Eli Segal, 63 -- Aide to President Clinton who helped create the national service program Americorps.
"It is about getting things done, closing crack houses, immunizing babies, building block associations."
Peter Benchley, 65 -- Author of "Jaws," who also wrote screenplay for the hit movie.
Edna Lewis, 89 -- Chef whose cookbooks helped launch a revival of Southern cuisine.
Dave Tatsuno, 92 -- Amateur filmmaker whose rare footage of the Japanese-American internment camps of WWII resides in the Library of Congress.
"I could've gone to camp and said, 'Oh, they kicked us around, they kicked us out of our house.' It is better to light a candle than curse the darkness."
Myron Waldman, 97 -- Animator who drew Betty Boop, Casper, Popeye and the original Superman cartoon series.
Norman Shumway, 83 -- Heart surgeon who performed the first successful heart transplant in the United States.
Reuven Frank, 85 -- Pioneering television news producer who paired two anchors together for NBC's "The Huntley-Brinkley Report."
Betty Friedan, 85 -- Her 1963 book, "The Feminine Mystique," laid the groundwork for the modern feminist movement.
"Every chapter I finished, I think, 'Am I crazy because it so went against what everybody believed about women?' And yet I knew my truth, and I knew the truth of the women I was listening to."
Coretta Scott King, 78 -- Civil rights icon who fought alongside her husband, the Rev. Martin Luther King, and continued to fight for social justice after his death.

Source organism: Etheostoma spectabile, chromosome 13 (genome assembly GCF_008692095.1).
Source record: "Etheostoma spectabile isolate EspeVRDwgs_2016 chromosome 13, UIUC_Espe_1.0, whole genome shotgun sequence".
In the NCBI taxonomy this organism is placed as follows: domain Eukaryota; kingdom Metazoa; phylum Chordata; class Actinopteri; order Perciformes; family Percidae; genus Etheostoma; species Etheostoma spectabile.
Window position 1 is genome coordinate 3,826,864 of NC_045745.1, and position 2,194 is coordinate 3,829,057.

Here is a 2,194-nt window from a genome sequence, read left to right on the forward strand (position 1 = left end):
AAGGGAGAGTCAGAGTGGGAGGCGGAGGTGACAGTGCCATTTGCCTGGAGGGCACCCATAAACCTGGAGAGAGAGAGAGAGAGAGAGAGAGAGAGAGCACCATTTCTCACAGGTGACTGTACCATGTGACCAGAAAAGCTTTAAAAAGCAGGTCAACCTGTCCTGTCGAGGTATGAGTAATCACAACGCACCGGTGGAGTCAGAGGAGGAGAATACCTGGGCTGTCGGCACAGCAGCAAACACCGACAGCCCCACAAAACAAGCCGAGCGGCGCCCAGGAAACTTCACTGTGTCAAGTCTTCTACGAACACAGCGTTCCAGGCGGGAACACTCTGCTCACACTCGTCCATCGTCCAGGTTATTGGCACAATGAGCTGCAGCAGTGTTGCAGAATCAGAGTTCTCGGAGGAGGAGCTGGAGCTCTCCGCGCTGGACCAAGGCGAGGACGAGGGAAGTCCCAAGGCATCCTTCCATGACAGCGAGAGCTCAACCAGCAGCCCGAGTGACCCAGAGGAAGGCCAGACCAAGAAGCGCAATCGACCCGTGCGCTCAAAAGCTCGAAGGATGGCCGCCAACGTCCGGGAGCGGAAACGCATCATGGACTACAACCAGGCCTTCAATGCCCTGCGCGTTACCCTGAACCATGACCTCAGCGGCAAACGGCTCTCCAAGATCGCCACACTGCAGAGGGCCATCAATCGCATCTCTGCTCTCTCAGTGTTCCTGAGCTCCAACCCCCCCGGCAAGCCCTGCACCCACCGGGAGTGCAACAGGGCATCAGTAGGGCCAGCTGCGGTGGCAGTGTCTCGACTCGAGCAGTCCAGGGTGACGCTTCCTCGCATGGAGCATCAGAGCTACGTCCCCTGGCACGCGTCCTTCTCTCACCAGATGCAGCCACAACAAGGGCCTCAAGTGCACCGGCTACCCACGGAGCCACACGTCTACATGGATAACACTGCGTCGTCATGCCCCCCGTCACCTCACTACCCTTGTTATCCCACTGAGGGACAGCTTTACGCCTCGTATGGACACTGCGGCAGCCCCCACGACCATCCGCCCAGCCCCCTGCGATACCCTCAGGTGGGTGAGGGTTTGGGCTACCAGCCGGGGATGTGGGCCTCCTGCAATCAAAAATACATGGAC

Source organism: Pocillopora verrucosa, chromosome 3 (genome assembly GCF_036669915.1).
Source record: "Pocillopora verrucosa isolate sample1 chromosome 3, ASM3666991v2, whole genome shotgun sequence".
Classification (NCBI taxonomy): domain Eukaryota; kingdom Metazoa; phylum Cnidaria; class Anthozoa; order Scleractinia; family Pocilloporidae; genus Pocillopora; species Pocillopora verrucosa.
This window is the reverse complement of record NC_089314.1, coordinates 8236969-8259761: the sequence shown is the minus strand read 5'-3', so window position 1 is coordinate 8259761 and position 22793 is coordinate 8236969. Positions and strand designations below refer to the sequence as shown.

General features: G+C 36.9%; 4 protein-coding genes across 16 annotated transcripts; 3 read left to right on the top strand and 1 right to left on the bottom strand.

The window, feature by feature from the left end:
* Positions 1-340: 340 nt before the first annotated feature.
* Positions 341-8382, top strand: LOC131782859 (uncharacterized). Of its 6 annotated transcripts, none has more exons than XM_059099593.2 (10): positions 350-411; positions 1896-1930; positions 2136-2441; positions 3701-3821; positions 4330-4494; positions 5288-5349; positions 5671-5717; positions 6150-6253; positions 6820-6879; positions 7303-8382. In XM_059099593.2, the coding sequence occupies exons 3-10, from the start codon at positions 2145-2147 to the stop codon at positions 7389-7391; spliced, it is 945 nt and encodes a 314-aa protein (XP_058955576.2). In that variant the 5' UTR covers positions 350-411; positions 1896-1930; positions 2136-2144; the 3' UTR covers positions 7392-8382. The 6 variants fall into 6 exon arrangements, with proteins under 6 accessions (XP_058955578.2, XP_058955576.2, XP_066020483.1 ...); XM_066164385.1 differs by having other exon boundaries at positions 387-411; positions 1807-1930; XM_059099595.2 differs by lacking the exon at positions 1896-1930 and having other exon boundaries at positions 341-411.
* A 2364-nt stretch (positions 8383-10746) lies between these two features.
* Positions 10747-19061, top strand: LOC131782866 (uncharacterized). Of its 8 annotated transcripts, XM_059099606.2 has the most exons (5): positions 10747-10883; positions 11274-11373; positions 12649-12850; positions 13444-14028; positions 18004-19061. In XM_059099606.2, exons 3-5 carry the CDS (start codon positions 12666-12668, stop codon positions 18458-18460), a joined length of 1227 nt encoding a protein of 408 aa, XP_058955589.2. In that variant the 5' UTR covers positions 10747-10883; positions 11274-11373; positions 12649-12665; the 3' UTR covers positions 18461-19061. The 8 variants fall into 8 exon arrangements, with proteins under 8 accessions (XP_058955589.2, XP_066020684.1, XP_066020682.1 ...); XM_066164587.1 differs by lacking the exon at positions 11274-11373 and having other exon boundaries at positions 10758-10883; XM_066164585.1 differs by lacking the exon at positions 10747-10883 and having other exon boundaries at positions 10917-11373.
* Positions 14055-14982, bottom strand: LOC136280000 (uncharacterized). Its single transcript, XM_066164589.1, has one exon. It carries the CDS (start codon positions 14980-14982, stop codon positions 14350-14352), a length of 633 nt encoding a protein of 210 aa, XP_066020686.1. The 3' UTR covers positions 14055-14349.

"Now is the time to put an end to poverty, and hunger, and racism, and bigotry, war and militarism."
Wendy Wasserstein, 55 -- Playwright whose Pulitzer Prize-winning play, "The Heidi Chronicles," explored the struggles of modern women.
Fayard Nicholas, 91 -- Nicholas was half of the tap-dancing duo, the Nicholas Brothers. Their athletic style influenced dancers like Mikhail Baryshnikov and Gregory Hines
Chris Penn, 40 -- An actor known for playing gritty roles during his 20-year career.
Virginia Smith, 94 -- She served as a Republican congresswoman for Nebraska from 1974 to 1991.
Wilson Pickett, 64 -- Singer who earned a place in the Rock and Roll Hall of Fame for his soul hits.
Jim Gary, 66 -- Sculptor whose playful dinosaurs created from the scraps of old cars were shown in museums around the world.
"If you look at most of my things, they have smiles on their faces. If it makes you smile, that's all I am interested in."
Anthony Franciosa, 77 -- Actor who was star of stage, film and television.
Shelley Winters, 85 -- Oscar-winning actress who wrote three books about her stormy love life and legendary career.
David Rosenbaun, 63 -- Former New York Times reporter.
Heinrich Harrer, 93 -- An explorer and champion skier whose friendship with the Dalai Lama inspired the film "Seven Years in Tibet."
Lou Rawls, 72 -- Singer who started a telethon that raised almost $350 million for the United Negro College Fund.
Neil Strawser, 78 -- Former CBS News correspondent.
Barry Cowsill, 51 -- Member of the pop-singing family The Cowsills who had been missing in New Orleans since Hurricane Katrina.
Michael Vale, 83 -- Actor who starred in nearly 1,000 commercials -- and uttered the catch phrase, "Time to make the donuts," in ads for Dunkin' Donuts.
Rona Jaffe, 74 -- Novelist who wrote the best-selling book and hit movie, "The Best of Everything."
Vincent Schiavelli, 57 -- Actor whose distinctive face won him roles in dozens of films.